Climate Change May Shrink Fish
Climate change and global warming could have devastating effects on the planet, but there's one that people may not expect. According to a new study, published in the journal Nature Climate Change, the warming ocean may lead to smaller fish.
Researchers used a computer model to study more than 600 species of fish and found that the average maximum body weight could decrease by as much as 20 percent by 2050, with fish in the tropics being the most heavily affected.
"We were surprised to see such a large decrease in fish size," William Cheung, study author, said in a statement. "Marine fish are generally known to respond to climate change through changing distribution and seasonality. But the unexpectedly big effect that climate change could have on body size suggests that we may be missing a big piece of the puzzle of understanding climate change effects in the ocean."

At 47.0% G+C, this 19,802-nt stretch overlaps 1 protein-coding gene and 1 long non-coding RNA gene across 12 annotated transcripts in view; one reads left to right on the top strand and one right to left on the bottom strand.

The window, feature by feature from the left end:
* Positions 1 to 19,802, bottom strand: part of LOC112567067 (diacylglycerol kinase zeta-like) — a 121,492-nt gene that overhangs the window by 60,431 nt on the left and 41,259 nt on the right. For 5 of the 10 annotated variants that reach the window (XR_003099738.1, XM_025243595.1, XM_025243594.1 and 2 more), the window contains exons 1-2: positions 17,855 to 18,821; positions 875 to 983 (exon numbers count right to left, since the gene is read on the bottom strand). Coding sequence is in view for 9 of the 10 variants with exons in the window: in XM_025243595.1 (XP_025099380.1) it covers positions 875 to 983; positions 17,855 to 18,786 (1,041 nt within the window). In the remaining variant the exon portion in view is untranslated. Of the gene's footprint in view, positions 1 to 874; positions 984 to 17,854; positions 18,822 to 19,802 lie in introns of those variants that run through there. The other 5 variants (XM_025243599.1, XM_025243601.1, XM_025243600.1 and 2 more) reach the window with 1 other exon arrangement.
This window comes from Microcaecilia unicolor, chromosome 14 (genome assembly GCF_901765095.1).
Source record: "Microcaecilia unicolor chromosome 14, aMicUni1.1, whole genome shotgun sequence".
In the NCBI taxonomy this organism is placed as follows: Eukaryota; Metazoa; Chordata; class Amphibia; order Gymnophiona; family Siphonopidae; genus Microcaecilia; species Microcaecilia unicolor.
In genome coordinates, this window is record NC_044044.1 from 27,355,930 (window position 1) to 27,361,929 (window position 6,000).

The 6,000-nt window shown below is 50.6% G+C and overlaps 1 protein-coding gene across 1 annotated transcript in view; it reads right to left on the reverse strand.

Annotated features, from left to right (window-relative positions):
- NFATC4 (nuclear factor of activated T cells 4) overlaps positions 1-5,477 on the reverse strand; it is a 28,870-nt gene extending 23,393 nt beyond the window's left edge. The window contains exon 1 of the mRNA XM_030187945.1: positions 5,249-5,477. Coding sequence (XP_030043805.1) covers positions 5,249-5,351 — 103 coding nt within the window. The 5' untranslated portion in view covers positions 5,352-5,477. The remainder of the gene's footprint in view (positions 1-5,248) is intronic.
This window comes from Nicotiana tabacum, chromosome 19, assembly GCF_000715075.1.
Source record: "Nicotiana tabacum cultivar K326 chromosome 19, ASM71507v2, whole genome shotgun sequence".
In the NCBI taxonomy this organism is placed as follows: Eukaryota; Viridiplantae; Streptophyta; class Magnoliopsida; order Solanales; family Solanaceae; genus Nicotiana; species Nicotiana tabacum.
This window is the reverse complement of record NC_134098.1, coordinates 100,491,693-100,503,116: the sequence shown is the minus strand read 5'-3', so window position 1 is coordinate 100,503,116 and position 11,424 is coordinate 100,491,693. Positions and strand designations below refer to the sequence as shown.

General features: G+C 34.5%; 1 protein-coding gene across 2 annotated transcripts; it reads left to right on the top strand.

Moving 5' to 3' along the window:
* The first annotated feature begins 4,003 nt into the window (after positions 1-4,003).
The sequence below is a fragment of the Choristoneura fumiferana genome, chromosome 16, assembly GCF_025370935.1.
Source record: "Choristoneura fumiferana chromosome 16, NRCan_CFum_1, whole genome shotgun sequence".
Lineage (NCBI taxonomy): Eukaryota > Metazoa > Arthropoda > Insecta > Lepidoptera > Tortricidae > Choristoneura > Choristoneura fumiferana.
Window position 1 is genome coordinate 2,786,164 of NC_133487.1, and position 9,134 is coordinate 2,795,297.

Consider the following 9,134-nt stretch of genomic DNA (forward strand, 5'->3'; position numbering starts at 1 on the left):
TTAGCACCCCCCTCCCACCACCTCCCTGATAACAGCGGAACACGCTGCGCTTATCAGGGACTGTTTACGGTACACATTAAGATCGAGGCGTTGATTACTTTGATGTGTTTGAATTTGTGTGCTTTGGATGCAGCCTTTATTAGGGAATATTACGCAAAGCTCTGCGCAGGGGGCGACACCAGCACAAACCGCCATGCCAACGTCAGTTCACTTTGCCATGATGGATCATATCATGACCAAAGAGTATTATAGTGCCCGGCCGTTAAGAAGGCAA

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As the ocean warms, less oxygen becomes available to the fish, which limits the size, researchers said.
"It's a constant challenge for fish to get enough oxygen from water to grow, and the situation gets worse as fish get bigger," Pauly said. "A warmer and less-oxygenated ocean, as predicted under climate change, would make it more difficult for bigger fish to get enough oxygen, which means they will stop growing sooner."
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